This is the latest part of my write-up of programme items attended at CoNZealand, the recent online World Science Fiction Convention brought to the world from Wellington, New Zealand. Why not look back on part 1, part 2, or part 3?
The only thing I saw on the Saturday programme was the Hugo Awards Ceremony, but that went on for three and a half hours and has been extensively discussed elsewhere. So that brings me to CoNZealand’s Sunday, the last day, which for me started on Saturday evening and continued past midnight. By now I was a bit listless and had maybe seen a surfeit of Zoom panels and so perhaps did not engage as much as I could have done with the ones I viewed. Apocalypse as Insight, an academic session, saw Octavia Cade talking about the depressingly common tendency of dystopian fiction to feature women enslaved as breeding stock or to see the survivors of a post-apocalyptic world attempting to uncritically recreate the world whose faults led to the crash. Two books mentioned that buck against the post-apocalypse cliches were Sweet Fruit, Sour Land by Rebecca Ley, in which women refuse to have children in a situation of collapsing food supplies and Defying Doomsday, an anthology of short fiction about people with disabilities or pre-existing medical conditions making their way after a collapse in a situation of systemic collapse. Perhaps these books would repay investigation.
One late talk that I was completely engrossed by was a lecture by Ada Palmer (previously of the History and SF panel) entitled The History of the Book. I came late to this and it seemed to be primarily about early printed works, examples of which Palmer had for our delectation. There was some fascinating material here on the physical nature of old books, details I will mine for any Call of Cthulhu roleplaying games I ever find myself running in the future. One thing I was struck by was how relatively cheap a lot of old printed books are now – apart from a couple of star titles (e.g. Shakespeare’s First Folio), with most old books none of them are valuable enough to be worth forging, as the amount of labour involved in producing a convincing forgery would be phenomenal. Conversely actual old printed books can be acquired relatively cheaply, so cheaply in fact that if you ever see someone destroying a 17th century book in a film or TV series, the chances are they are destroying an actual book of that era, as it is easier and cheaper to buy such a thing than to make a convincing simulacrum.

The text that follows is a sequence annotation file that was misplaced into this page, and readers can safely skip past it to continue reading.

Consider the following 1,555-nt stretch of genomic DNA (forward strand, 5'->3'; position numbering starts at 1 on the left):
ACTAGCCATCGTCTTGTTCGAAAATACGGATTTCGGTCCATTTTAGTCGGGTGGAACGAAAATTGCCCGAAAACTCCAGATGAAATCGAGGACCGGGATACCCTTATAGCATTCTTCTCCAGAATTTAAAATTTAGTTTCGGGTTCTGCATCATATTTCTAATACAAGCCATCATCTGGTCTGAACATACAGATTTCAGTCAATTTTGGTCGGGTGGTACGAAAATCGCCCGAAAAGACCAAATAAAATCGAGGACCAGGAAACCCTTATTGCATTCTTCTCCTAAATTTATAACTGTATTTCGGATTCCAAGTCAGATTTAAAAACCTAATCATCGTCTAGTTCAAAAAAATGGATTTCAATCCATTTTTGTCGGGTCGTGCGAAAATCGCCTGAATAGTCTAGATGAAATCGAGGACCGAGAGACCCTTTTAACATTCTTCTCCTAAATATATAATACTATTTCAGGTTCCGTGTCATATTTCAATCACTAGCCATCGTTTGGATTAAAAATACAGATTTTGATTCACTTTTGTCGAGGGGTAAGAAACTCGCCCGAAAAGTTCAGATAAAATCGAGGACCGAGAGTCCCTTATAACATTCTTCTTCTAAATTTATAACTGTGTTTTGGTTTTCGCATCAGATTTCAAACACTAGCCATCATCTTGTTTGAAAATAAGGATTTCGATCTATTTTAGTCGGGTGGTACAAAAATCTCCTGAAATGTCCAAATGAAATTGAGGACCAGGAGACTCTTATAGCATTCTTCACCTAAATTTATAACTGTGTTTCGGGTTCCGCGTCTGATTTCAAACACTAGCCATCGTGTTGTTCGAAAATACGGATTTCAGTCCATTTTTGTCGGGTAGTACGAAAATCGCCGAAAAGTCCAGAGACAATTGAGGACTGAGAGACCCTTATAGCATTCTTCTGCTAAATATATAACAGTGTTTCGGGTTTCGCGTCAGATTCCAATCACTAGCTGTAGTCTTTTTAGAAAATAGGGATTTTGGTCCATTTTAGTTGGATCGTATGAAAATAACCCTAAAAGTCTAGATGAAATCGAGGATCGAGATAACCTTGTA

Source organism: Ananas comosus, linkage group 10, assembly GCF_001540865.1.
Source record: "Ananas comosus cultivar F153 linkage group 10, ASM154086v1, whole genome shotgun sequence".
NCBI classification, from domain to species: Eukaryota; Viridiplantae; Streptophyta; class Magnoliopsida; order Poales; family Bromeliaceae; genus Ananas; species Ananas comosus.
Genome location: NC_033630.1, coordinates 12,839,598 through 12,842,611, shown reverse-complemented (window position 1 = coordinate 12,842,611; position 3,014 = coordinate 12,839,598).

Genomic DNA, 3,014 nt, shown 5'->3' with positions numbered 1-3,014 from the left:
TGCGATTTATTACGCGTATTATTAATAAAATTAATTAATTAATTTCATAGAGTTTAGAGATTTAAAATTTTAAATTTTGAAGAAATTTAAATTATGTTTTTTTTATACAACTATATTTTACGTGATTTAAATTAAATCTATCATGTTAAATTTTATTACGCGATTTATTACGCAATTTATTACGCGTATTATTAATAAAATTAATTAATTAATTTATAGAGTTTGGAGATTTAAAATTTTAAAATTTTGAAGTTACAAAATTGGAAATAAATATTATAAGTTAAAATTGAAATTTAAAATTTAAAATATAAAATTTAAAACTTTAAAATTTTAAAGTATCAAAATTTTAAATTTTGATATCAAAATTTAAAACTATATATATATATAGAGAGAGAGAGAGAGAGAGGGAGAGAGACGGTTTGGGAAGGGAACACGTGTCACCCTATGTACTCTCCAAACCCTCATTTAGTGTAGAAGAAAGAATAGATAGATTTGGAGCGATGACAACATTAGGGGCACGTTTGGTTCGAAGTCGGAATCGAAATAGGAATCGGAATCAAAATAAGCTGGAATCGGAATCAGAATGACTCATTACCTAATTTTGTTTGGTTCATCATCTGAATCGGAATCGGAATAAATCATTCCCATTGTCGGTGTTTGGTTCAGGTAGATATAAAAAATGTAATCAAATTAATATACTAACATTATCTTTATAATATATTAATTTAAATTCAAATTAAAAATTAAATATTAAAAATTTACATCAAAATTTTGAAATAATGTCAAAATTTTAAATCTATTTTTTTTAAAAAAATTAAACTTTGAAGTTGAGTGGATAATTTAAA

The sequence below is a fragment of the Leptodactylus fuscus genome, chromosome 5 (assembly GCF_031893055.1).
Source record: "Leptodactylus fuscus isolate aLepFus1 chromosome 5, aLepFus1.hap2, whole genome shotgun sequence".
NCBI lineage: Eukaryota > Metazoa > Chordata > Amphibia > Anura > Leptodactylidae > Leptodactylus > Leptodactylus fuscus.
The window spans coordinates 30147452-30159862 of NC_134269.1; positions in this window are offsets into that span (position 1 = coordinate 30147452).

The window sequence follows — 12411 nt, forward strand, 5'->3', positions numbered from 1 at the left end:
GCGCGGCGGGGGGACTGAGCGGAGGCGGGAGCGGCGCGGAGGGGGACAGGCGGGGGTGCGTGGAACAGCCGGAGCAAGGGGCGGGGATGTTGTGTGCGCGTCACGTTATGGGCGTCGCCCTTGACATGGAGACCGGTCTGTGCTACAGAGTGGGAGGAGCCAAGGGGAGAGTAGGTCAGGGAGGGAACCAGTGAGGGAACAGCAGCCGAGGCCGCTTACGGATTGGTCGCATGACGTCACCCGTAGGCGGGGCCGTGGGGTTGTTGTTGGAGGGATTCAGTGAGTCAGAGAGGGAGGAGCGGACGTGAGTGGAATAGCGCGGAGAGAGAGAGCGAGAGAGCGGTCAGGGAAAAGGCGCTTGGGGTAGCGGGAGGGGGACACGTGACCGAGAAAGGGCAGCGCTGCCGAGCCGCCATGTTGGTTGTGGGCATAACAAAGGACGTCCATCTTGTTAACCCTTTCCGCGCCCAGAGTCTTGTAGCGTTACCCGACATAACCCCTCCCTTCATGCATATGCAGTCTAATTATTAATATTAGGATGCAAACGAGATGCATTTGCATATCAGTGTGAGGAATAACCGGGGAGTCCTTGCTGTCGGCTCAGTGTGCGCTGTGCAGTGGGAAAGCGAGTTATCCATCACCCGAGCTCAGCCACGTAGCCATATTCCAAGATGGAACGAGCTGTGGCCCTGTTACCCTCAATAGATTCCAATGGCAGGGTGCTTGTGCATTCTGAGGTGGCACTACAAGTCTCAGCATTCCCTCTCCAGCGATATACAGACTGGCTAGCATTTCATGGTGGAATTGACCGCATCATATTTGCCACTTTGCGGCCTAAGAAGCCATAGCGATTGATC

My last programme item was the panel The Day After Tomorrow: Near Future SF, but I was a bit conned out by now and did not pay as much attention as the material deserved. Mention of the extent to which current SF is focussed on the near future was made, with this perhaps being driven by rising environmental concerns. The waves of interest SF has for different subjects was noted – 20 years ago there was lot of fiction about the technological singularity, something everyone seems to have now forgotten about, while the 1990s apparently saw a lot of material about first contact with aliens. Though frankly it is always hard to generalise – at any given time there will be writers producing all kinds of work, and while we are apparently now in a golden age of near future SF, this year’s Hugo winning novel was Arkady Martine’s brilliant Memory of Empire, set in an impossibly distant future.
And that is basically it for me and CoNZealand programme items. I was impressed by the technological solutions they had to the problem of running a Worldcon online. While I found participation by screen a bit alienating, it’s all we can manage in these troubled times in which we find ourselves, and I suspect it will be some time before there are in-person con events people can attend. Nevertheless, I hope one day to actually visit New Zealand – perhaps there will even be a future Worldcon there for us to corporeally attend.
Defying Doomsday (Twelfth Planet Press)